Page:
One could argue that the early results would perhaps be pretty predictable. Maybe, though it only took my coworkers ten minutes to come up with the very intriguing concept of auto-unfriending anyone you haven’t communicated with in a set amount of time. And that, alone, is a pretty interesting feature. I, for one, would not be opposed to Facebook implementing something like that. That has real privacy value. And imagine what they could think up after a few months! Imagine what a bunch of anti-social users would suggest as features.
I can’t shake the feeling that eventually some real, useful privacy functionality would come out of the exercise. Auto-un-liking of brands based on consumer sentiment. Auto-unsubscribe of emails based on lack of response. The constant re-setting of all privacy settings to their most strict unless they are continually undone. The possibilities are endless!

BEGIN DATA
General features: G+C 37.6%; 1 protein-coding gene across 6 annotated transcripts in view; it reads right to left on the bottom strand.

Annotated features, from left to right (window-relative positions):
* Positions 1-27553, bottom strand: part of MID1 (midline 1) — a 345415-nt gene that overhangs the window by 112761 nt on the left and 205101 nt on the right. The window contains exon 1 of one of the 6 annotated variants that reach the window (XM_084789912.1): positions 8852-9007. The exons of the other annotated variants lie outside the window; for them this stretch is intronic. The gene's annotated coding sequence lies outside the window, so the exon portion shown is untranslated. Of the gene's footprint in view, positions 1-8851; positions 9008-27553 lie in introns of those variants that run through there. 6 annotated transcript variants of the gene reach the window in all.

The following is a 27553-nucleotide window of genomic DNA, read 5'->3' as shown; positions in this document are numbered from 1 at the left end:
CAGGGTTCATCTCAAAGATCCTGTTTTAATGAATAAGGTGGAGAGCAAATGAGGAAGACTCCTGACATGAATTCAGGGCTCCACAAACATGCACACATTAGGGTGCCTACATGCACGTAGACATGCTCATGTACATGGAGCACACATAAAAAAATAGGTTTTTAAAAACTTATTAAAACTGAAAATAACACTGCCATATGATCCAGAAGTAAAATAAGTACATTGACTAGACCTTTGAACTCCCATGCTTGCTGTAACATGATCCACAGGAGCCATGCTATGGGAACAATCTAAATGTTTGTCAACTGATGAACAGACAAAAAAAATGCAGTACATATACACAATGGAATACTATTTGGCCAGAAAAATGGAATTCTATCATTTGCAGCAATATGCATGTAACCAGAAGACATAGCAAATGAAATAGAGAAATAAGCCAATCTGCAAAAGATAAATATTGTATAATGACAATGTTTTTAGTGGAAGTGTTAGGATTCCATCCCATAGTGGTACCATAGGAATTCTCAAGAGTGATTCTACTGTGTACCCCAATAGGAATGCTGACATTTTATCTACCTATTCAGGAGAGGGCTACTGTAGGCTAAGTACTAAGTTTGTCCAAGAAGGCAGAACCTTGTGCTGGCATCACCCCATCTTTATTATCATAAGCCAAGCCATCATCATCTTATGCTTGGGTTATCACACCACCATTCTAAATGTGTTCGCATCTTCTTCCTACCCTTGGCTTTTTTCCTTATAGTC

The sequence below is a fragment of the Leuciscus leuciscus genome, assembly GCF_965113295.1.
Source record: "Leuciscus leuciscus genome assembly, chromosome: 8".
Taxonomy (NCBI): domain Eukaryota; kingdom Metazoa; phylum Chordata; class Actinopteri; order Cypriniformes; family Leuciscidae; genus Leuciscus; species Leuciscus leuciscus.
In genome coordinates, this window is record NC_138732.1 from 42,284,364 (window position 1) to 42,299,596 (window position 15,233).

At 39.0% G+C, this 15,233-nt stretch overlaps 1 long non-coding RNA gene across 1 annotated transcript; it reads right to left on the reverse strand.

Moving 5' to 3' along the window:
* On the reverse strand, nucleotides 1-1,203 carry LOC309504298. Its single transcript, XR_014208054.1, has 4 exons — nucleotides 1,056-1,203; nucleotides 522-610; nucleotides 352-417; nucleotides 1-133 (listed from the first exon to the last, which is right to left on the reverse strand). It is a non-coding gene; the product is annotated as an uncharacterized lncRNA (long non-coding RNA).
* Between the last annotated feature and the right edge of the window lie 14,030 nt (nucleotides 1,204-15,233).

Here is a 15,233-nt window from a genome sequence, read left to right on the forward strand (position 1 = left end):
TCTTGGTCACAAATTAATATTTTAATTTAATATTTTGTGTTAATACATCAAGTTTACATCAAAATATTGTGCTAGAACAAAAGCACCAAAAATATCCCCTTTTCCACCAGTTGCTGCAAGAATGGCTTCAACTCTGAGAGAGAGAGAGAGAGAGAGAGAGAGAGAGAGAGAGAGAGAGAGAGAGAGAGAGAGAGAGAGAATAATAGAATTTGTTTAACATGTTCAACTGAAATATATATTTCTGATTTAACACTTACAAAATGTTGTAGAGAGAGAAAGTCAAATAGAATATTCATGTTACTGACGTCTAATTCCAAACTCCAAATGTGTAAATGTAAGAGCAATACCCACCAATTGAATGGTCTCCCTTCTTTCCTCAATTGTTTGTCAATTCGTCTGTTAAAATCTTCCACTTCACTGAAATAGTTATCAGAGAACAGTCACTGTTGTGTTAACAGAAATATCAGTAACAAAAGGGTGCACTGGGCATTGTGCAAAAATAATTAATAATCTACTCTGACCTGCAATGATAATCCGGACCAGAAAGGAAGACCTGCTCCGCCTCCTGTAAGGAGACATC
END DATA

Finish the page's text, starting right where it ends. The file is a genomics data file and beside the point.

Would any of this be implemented in the larger world? I don’t know. I can’t help but think that a few of them would prove so compellingly useful someone would HAVE to implement them. And if the larger “social” networks resisted, perhaps new upstarts would gain a competitive edge through them. Because, after all, Facebook knows it can be potentially toppled.
In which I argue for the funding of an anti-social network which iterates and develops new technologies around privacy.